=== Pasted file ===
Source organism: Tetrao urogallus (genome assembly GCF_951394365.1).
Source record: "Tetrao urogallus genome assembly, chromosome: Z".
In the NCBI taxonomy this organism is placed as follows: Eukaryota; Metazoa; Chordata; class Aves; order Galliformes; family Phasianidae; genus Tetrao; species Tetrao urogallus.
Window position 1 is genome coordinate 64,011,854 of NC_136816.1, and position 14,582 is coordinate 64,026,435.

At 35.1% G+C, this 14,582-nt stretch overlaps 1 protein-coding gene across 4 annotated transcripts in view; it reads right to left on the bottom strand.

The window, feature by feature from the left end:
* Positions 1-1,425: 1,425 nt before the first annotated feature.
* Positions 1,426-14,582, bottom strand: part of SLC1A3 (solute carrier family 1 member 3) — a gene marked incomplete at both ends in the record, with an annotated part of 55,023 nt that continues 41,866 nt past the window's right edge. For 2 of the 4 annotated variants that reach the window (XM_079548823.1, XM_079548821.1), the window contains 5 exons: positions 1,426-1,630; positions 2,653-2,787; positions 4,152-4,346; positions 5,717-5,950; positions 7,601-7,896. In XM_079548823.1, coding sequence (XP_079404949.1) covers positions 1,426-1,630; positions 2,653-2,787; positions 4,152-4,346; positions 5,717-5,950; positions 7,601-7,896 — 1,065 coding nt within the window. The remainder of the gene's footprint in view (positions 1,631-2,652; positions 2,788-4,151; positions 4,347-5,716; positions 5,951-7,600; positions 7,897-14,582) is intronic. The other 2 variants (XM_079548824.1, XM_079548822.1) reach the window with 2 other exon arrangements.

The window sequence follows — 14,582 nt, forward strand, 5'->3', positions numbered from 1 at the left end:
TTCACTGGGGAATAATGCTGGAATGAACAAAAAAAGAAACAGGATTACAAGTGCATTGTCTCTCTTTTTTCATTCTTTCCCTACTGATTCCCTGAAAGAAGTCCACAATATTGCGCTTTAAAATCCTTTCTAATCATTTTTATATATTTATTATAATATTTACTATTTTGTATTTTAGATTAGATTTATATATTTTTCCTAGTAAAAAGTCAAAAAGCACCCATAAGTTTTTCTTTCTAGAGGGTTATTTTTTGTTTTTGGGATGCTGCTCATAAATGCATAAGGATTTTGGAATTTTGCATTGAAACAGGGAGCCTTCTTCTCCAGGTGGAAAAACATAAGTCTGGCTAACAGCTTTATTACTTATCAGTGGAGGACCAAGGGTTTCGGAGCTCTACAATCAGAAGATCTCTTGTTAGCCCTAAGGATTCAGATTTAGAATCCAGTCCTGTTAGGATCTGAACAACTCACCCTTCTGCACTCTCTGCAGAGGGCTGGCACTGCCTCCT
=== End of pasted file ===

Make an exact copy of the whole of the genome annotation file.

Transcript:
Source organism: Tetrao urogallus (genome assembly GCF_951394365.1).
Source record: "Tetrao urogallus genome assembly, chromosome: Z".
In the NCBI taxonomy this organism is placed as follows: Eukaryota; Metazoa; Chordata; class Aves; order Galliformes; family Phasianidae; genus Tetrao; species Tetrao urogallus.
Window position 1 is genome coordinate 64,011,854 of NC_136816.1, and position 14,582 is coordinate 64,026,435.

At 35.1% G+C, this 14,582-nt stretch overlaps 1 protein-coding gene across 4 annotated transcripts in view; it reads right to left on the bottom strand.

The window, feature by feature from the left end:
* Positions 1-1,425: 1,425 nt before the first annotated feature.
* Positions 1,426-14,582, bottom strand: part of SLC1A3 (solute carrier family 1 member 3) — a gene marked incomplete at both ends in the record, with an annotated part of 55,023 nt that continues 41,866 nt past the window's right edge. For 2 of the 4 annotated variants that reach the window (XM_079548823.1, XM_079548821.1), the window contains 5 exons: positions 1,426-1,630; positions 2,653-2,787; positions 4,152-4,346; positions 5,717-5,950; positions 7,601-7,896. In XM_079548823.1, coding sequence (XP_079404949.1) covers positions 1,426-1,630; positions 2,653-2,787; positions 4,152-4,346; positions 5,717-5,950; positions 7,601-7,896 — 1,065 coding nt within the window. The remainder of the gene's footprint in view (positions 1,631-2,652; positions 2,788-4,151; positions 4,347-5,716; positions 5,951-7,600; positions 7,897-14,582) is intronic. The other 2 variants (XM_079548824.1, XM_079548822.1) reach the window with 2 other exon arrangements.

The window sequence follows — 14,582 nt, forward strand, 5'->3', positions numbered from 1 at the left end:
TTCACTGGGGAATAATGCTGGAATGAACAAAAAAAGAAACAGGATTACAAGTGCATTGTCTCTCTTTTTTCATTCTTTCCCTACTGATTCCCTGAAAGAAGTCCACAATATTGCGCTTTAAAATCCTTTCTAATCATTTTTATATATTTATTATAATATTTACTATTTTGTATTTTAGATTAGATTTATATATTTTTCCTAGTAAAAAGTCAAAAAGCACCCATAAGTTTTTCTTTCTAGAGGGTTATTTTTTGTTTTTGGGATGCTGCTCATAAATGCATAAGGATTTTGGAATTTTGCATTGAAACAGGGAGCCTTCTTCTCCAGGTGGAAAAACATAAGTCTGGCTAACAGCTTTATTACTTATCAGTGGAGGACCAAGGGTTTCGGAGCTCTACAATCAGAAGATCTCTTGTTAGCCCTAAGGATTCAGATTTAGAATCCAGTCCTGTTAGGATCTGAACAACTCACCCTTCTGCACTCTCTGCAGAGGGCTGGCACTGCCTCCT